Does the word “salesman” conjure visions of a pushy, fake, overbearing, self-serving, slick salesperson? If someone asks you to deliver a sales presentation, do you feel burdened with responsibility too heavy to carry?
Let’s look at selling another way. Instead of selling, how about lending a helping hand to your prospective client?
Think of a project you’re working on with one of your current clients. No matter where you are in the course of that project — what is the overarching purpose of any client meeting? Isn’t it to take the next step forward on their project? In that meeting, aren’t you helping your client understand what’s happening on their project and helping them make wise choices moving forward? You’re focused on the client, their project and exploring possibilities. And, aren’t you comfortable when you’re focused on helping your client?
If you want that same comfort during a shortlist or sales presentation, then approach it with the same intent as your client meetings. Help your client take the next step on their project – which is to select the right consultant!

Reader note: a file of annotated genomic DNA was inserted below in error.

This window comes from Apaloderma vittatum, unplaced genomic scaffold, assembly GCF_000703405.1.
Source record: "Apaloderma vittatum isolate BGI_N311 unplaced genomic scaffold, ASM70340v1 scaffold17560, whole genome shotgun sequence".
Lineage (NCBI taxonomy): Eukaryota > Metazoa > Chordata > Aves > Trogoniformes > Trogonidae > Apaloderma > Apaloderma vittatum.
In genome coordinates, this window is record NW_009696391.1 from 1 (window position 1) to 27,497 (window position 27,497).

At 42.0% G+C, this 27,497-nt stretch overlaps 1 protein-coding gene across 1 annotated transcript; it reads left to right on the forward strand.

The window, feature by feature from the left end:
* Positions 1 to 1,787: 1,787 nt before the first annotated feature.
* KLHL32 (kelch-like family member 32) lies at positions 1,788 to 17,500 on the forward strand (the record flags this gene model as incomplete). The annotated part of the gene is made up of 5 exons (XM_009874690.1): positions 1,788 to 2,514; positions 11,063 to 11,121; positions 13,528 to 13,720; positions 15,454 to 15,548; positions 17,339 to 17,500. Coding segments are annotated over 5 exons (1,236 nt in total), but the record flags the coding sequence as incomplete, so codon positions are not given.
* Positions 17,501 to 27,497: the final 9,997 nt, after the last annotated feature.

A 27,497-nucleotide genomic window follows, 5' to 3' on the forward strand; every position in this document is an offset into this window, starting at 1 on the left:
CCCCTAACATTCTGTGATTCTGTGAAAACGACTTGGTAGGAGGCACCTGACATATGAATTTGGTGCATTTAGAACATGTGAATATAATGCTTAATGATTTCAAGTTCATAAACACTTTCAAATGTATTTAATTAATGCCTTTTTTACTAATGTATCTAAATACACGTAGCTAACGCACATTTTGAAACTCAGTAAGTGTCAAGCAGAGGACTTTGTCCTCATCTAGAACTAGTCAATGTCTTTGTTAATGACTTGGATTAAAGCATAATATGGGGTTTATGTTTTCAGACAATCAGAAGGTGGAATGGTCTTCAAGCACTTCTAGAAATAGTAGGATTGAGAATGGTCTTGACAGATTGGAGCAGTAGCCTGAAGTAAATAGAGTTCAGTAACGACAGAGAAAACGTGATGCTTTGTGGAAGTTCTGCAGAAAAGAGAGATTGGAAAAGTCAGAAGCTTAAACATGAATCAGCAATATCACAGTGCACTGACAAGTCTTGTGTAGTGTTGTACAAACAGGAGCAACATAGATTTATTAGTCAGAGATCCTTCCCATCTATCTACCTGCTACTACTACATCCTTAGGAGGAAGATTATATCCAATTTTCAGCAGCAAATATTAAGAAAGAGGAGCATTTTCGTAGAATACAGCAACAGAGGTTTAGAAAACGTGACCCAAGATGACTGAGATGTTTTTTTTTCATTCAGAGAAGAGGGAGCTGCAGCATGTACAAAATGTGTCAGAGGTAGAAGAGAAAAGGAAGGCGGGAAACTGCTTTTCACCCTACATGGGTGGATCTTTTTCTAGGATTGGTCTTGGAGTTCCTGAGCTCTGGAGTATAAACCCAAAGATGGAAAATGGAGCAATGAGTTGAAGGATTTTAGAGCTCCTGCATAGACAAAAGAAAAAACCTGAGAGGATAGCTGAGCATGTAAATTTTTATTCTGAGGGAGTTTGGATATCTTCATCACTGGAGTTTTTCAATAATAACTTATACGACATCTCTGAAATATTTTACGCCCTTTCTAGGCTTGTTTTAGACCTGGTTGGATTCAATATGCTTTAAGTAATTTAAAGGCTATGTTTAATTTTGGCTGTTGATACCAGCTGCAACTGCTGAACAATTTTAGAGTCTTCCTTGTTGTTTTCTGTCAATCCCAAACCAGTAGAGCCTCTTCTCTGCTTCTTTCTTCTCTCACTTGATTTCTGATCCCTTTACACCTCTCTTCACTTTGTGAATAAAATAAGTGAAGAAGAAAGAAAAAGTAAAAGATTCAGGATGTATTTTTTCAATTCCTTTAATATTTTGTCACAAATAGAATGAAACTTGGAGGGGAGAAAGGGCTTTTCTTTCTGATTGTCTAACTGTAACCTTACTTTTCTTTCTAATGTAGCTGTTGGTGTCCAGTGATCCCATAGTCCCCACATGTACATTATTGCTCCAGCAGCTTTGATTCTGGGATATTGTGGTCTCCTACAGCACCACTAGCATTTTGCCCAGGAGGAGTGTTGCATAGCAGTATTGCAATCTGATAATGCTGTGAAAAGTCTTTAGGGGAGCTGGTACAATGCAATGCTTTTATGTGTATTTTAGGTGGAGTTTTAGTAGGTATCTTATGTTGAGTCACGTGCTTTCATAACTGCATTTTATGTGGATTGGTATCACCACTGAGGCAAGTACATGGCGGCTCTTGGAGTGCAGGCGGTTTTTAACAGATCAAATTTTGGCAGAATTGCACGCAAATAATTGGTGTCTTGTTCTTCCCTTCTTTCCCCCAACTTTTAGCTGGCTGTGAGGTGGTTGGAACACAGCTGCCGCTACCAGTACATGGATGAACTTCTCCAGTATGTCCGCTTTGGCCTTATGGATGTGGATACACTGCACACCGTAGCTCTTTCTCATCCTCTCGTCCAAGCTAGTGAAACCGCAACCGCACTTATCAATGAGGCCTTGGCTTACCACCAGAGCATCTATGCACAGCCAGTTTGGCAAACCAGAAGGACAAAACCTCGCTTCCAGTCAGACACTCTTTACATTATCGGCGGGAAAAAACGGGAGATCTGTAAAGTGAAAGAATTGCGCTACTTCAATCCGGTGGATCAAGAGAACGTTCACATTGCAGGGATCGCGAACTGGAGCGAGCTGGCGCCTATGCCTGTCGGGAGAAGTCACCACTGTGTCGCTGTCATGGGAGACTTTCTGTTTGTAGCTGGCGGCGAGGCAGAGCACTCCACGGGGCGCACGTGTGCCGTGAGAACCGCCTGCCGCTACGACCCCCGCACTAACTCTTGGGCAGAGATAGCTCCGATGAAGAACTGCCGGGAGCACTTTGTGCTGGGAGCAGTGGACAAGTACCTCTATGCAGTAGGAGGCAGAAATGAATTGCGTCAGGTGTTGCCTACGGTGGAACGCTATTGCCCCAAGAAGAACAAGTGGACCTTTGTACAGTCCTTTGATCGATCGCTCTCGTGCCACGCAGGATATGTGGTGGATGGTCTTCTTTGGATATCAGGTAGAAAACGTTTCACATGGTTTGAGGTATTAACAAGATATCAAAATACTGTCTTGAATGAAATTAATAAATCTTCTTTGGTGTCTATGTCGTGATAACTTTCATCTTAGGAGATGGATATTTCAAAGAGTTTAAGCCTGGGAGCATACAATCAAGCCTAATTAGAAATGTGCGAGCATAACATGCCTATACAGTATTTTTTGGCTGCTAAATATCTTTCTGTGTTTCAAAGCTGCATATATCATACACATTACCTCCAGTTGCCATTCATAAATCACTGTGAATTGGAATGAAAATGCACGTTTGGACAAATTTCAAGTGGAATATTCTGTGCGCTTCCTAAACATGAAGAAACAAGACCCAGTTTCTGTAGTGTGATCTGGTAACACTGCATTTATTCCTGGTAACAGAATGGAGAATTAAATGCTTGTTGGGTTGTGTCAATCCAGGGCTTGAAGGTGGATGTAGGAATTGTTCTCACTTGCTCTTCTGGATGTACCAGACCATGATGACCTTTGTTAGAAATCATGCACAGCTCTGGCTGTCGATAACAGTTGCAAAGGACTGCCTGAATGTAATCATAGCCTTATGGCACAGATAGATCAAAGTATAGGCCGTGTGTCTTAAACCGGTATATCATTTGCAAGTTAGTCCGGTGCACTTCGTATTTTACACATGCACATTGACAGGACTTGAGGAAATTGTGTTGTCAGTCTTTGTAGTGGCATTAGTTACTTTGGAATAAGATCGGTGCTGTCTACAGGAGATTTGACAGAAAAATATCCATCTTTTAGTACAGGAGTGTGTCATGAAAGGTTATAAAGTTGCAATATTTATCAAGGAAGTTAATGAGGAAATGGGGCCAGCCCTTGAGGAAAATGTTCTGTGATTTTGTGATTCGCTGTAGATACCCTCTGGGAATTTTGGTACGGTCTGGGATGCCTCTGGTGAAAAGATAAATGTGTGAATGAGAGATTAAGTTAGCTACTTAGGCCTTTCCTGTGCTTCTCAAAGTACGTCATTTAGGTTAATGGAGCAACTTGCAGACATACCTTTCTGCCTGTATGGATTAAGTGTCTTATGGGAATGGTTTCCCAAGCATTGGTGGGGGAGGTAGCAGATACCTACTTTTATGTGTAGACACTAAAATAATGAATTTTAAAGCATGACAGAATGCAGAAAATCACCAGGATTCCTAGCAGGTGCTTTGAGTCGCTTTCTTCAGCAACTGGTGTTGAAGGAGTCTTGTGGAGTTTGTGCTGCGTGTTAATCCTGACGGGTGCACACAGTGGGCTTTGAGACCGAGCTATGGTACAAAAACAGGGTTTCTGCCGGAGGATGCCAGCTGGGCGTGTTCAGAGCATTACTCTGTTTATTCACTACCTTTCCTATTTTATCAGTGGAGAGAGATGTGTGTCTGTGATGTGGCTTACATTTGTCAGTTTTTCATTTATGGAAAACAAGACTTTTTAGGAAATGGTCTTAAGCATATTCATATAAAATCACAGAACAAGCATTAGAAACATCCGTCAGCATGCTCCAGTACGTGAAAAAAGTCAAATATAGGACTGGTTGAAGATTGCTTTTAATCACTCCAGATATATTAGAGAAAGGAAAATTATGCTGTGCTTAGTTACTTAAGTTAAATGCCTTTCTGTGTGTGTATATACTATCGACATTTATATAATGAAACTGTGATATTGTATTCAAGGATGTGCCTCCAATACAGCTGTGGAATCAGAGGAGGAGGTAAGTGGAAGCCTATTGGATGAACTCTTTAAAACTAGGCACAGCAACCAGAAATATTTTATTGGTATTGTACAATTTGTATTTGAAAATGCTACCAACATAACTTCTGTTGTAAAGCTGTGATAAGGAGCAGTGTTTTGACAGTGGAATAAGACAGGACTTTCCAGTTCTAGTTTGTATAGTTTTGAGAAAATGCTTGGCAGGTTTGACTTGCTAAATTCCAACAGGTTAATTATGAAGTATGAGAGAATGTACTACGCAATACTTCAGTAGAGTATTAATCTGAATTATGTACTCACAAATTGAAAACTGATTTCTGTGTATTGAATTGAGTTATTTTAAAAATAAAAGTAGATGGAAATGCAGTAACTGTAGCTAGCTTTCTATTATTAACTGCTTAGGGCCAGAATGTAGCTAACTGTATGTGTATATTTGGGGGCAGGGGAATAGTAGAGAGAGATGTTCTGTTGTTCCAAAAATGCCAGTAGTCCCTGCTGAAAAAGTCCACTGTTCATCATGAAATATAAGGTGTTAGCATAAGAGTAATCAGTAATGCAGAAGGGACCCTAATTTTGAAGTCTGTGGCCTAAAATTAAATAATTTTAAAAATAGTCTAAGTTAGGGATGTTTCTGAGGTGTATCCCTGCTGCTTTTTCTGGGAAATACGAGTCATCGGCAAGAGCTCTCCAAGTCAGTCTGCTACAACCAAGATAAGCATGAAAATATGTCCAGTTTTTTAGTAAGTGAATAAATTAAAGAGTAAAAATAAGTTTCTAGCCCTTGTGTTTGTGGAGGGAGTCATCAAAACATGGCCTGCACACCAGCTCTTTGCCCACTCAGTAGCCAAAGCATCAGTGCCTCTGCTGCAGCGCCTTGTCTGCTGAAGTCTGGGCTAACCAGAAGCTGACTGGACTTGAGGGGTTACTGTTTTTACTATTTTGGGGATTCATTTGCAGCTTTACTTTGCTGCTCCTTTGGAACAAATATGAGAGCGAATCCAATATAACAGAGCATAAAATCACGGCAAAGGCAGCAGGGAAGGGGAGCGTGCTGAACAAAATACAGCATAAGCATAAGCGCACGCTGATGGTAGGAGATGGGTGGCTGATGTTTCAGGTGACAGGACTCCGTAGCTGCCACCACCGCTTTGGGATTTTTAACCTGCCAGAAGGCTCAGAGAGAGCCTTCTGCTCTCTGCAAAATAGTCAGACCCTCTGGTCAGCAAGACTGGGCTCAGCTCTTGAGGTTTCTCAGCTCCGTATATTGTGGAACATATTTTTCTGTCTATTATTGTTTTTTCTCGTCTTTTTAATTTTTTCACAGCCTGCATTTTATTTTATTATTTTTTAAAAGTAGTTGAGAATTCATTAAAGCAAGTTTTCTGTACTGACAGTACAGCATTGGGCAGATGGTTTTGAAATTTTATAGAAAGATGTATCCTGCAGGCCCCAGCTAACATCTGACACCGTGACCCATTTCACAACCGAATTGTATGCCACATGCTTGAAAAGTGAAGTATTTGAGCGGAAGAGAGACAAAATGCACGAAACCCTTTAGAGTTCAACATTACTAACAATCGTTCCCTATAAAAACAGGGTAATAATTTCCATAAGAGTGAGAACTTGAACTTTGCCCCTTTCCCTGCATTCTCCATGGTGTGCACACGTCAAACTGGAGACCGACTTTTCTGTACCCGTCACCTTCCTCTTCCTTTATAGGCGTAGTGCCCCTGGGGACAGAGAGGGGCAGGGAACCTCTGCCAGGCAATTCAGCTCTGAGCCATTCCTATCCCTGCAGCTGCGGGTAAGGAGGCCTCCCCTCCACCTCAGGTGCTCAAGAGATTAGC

Changing your intent from selling to helping will require a 180-degree shift of your internal motivation. Selling is often about proving, qualifying or differentiating your firm. Helping is serving, and in business, you serve your clients all the time.
If your sole intent is to help your client, that intent will influence every decision you make during the meeting. What shall I talk about? Where shall I sit? Shall I show that graphic? The answers to those questions should always be based on, “What will help my client?” Get the idea?
Approach your meetings and interviews with the intent to serve, and the results will be dramatic. As you fully commit yourself to helping your client reach their goals, three things will happen:
• Selling will take care of itself; you’ll win more work.
• You will develop solid, listener-focused communication that will set you up for long-term client relationships.
• You’ll feel exponentially less pressured and more comfortable.
Bottom line? Selling is hard and can put people off; helping is easy and creates human connections. Sweet.